Gloria Steinem has penned a syndicated opinion piece ranting against Sarah Palin. The San Jose Mercury News took a double dip on this one, printing it on Sept. 5 with the title, “Palin: Wrong woman, wrong message,” and again in the Sunday (Sept. 7) print edition as “Palin ploy won’t work: All she shares with Clinton is a chromosome.” Sarah Palin must have the editors at the Merc scared out of their shorts.
I blew off reading the article when it first appeared, after all Gloria Steinem is utterly irrelevant to my life. She is just another East Coast, elitist, snob laboring under the pretension that she somehow has the right to tell me what to think and do. I grew up as a daughter of the 70s Dazed and Confused generation, when the National Organization of Women was at its nadir. While our mothers were supposedly all living the Swingtown experience and ignoring their children, I and many of my friends were taken under the wings of older feminists. These women, trying to relive the dubious glory of their 60s bra burning days, encouraged us to fight The Man, be independent, not allow ourselves to be baby-making factories, and to storm the halls of the Captains of Industry.
True to the quote attributed to Ms. Steinem, “Evil is obvious only in retrospect,” my eyes were opened to the phoniness of feminism in the 80s. Now in their mid- to late-thirties, these NOW nags began popping out babies at a rapid pace. They somehow couldn’t divest themselves of the motherly urges programmed into those X chromosomes. After years of advising that children would only tie me down and ruin my career, one of them proudly told me she didn’t feel like a “real woman” until she got pregnant. This, after years of trying to convince us younger women that motherhood and family life were antiquated and outdated! Unfortunately for me, my biological clock stopped ticking earlier than most women’s, therefore no mid-life crisis babies for me. Several of my contemporaries, who bought into the free-sex and liberation lie, had so many abortions by that time that they could no longer conceive.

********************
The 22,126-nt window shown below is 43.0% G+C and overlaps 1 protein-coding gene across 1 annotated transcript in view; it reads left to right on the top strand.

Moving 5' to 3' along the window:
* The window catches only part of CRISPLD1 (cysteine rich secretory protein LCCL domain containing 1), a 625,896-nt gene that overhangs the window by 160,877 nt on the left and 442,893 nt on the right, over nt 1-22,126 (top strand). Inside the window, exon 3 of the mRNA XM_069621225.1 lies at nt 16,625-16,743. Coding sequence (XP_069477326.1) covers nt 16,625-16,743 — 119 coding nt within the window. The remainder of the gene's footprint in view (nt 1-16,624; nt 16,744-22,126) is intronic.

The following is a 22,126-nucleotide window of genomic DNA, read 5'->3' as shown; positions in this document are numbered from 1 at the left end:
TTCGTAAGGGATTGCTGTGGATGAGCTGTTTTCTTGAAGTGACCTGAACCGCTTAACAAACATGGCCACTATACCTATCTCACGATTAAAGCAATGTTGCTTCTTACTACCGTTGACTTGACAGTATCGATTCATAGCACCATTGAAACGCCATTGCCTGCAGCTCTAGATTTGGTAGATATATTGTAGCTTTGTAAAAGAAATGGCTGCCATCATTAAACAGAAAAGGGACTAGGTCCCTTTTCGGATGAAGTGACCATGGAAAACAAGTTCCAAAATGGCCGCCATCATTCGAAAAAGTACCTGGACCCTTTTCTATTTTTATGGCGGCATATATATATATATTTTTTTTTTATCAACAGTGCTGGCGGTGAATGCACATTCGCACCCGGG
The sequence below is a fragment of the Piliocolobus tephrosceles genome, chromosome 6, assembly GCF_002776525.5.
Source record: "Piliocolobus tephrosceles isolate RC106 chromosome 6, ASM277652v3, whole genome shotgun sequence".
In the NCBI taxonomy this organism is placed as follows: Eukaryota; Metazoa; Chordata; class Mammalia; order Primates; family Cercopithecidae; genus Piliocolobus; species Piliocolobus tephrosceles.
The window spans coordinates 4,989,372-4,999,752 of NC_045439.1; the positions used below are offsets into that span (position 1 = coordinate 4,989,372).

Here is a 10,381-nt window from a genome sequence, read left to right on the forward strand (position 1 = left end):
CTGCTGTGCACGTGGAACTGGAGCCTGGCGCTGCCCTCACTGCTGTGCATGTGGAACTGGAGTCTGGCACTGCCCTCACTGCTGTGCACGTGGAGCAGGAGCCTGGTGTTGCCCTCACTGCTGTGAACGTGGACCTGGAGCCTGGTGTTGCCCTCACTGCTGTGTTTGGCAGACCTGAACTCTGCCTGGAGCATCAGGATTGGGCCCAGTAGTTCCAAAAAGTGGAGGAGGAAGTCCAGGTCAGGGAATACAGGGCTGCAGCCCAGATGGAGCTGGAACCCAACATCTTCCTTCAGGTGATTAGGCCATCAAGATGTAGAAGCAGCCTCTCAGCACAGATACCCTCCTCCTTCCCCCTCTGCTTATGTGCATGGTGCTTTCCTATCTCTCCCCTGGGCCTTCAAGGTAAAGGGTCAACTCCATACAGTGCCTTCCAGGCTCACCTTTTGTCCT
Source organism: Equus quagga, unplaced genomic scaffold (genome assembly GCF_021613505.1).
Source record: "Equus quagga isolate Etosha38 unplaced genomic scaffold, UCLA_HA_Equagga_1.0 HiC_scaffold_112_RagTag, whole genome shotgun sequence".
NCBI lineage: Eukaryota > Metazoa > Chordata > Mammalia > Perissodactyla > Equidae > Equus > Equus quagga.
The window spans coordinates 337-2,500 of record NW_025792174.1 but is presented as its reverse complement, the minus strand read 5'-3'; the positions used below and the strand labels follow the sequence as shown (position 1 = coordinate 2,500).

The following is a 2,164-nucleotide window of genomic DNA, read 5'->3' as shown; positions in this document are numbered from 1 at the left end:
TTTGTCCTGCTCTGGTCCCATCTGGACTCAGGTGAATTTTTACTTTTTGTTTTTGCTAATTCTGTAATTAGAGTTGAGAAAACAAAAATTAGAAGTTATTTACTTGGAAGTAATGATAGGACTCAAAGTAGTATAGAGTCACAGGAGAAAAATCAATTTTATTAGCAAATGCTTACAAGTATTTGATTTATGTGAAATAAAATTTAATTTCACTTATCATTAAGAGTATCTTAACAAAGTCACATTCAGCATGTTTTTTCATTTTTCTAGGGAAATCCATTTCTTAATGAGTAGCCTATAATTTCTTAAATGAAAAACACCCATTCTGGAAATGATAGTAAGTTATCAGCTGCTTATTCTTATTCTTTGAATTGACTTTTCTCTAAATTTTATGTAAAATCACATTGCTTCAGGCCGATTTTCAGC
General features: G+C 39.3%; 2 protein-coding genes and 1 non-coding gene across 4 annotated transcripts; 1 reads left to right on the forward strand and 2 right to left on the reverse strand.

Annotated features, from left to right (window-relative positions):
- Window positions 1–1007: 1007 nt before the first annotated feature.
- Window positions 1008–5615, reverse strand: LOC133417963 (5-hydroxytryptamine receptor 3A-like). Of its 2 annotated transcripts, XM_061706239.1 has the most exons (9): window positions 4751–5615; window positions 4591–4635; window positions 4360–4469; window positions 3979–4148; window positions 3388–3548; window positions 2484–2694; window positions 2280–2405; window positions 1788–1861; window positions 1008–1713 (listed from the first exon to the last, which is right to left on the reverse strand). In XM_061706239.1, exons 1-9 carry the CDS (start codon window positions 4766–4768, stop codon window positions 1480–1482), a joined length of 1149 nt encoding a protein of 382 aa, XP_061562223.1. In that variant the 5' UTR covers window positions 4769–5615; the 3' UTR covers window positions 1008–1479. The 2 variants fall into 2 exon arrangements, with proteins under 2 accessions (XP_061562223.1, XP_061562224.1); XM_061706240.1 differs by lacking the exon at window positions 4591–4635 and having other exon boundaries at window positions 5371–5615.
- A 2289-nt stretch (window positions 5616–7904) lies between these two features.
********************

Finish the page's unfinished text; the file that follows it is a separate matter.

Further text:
In a sad, satirical way my 70s and 80s experience with feminism is somehow captured in the 1987 movie Lost Boys. A generation of girls, left without direction when their mothers went to work or off to do their own thing, were like lambs for the feminists to seduce. As grandpa snorts in the Lost Boys, “There’s one thing about living in Santa Carla I never could stomach – all the damn vampires.” There’s one thing about feminists that I never could stomach – all the damn vampires. Bite me, Gloria.